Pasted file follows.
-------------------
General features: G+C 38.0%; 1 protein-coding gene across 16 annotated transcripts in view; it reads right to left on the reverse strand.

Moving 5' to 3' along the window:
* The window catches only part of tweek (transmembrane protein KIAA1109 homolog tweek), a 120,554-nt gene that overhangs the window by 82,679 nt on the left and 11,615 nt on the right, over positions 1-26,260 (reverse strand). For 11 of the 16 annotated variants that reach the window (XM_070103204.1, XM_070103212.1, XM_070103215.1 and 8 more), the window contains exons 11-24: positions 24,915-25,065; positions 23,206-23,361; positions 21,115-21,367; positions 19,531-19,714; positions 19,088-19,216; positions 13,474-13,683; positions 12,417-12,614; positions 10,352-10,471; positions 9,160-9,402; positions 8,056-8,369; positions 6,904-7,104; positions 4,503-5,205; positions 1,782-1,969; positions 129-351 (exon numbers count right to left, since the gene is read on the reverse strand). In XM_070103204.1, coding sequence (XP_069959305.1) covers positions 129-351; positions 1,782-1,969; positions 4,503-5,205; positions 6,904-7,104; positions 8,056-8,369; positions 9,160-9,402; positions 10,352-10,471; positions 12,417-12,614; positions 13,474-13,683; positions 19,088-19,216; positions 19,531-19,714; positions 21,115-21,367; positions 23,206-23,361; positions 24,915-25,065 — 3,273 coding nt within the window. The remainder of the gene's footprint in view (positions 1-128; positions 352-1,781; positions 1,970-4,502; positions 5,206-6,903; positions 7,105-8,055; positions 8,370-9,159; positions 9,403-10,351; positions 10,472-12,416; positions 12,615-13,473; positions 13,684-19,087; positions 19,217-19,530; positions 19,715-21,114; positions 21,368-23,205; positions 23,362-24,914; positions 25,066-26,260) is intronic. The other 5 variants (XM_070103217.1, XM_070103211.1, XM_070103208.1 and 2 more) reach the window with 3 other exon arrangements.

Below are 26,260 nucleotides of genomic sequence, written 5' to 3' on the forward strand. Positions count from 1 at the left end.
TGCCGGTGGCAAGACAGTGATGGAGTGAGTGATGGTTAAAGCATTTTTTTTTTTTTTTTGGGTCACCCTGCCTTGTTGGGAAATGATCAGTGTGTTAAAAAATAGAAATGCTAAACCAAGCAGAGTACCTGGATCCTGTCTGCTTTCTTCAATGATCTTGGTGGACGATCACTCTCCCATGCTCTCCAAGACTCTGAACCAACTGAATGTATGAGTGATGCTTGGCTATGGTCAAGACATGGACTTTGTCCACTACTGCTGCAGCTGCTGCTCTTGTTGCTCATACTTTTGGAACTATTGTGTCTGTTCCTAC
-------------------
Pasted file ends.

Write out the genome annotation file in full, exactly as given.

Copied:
General features: G+C 38.0%; 1 protein-coding gene across 16 annotated transcripts in view; it reads right to left on the reverse strand.

Moving 5' to 3' along the window:
* The window catches only part of tweek (transmembrane protein KIAA1109 homolog tweek), a 120,554-nt gene that overhangs the window by 82,679 nt on the left and 11,615 nt on the right, over positions 1-26,260 (reverse strand). For 11 of the 16 annotated variants that reach the window (XM_070103204.1, XM_070103212.1, XM_070103215.1 and 8 more), the window contains exons 11-24: positions 24,915-25,065; positions 23,206-23,361; positions 21,115-21,367; positions 19,531-19,714; positions 19,088-19,216; positions 13,474-13,683; positions 12,417-12,614; positions 10,352-10,471; positions 9,160-9,402; positions 8,056-8,369; positions 6,904-7,104; positions 4,503-5,205; positions 1,782-1,969; positions 129-351 (exon numbers count right to left, since the gene is read on the reverse strand). In XM_070103204.1, coding sequence (XP_069959305.1) covers positions 129-351; positions 1,782-1,969; positions 4,503-5,205; positions 6,904-7,104; positions 8,056-8,369; positions 9,160-9,402; positions 10,352-10,471; positions 12,417-12,614; positions 13,474-13,683; positions 19,088-19,216; positions 19,531-19,714; positions 21,115-21,367; positions 23,206-23,361; positions 24,915-25,065 — 3,273 coding nt within the window. The remainder of the gene's footprint in view (positions 1-128; positions 352-1,781; positions 1,970-4,502; positions 5,206-6,903; positions 7,105-8,055; positions 8,370-9,159; positions 9,403-10,351; positions 10,472-12,416; positions 12,615-13,473; positions 13,684-19,087; positions 19,217-19,530; positions 19,715-21,114; positions 21,368-23,205; positions 23,362-24,914; positions 25,066-26,260) is intronic. The other 5 variants (XM_070103217.1, XM_070103211.1, XM_070103208.1 and 2 more) reach the window with 3 other exon arrangements.

Below are 26,260 nucleotides of genomic sequence, written 5' to 3' on the forward strand. Positions count from 1 at the left end.
TGCCGGTGGCAAGACAGTGATGGAGTGAGTGATGGTTAAAGCATTTTTTTTTTTTTTTTGGGTCACCCTGCCTTGTTGGGAAATGATCAGTGTGTTAAAAAATAGAAATGCTAAACCAAGCAGAGTACCTGGATCCTGTCTGCTTTCTTCAATGATCTTGGTGGACGATCACTCTCCCATGCTCTCCAAGACTCTGAACCAACTGAATGTATGAGTGATGCTTGGCTATGGTCAAGACATGGACTTTGTCCACTACTGCTGCAGCTGCTGCTCTTGTTGCTCATACTTTTGGAACTATTGTGTCTGTTCCTAC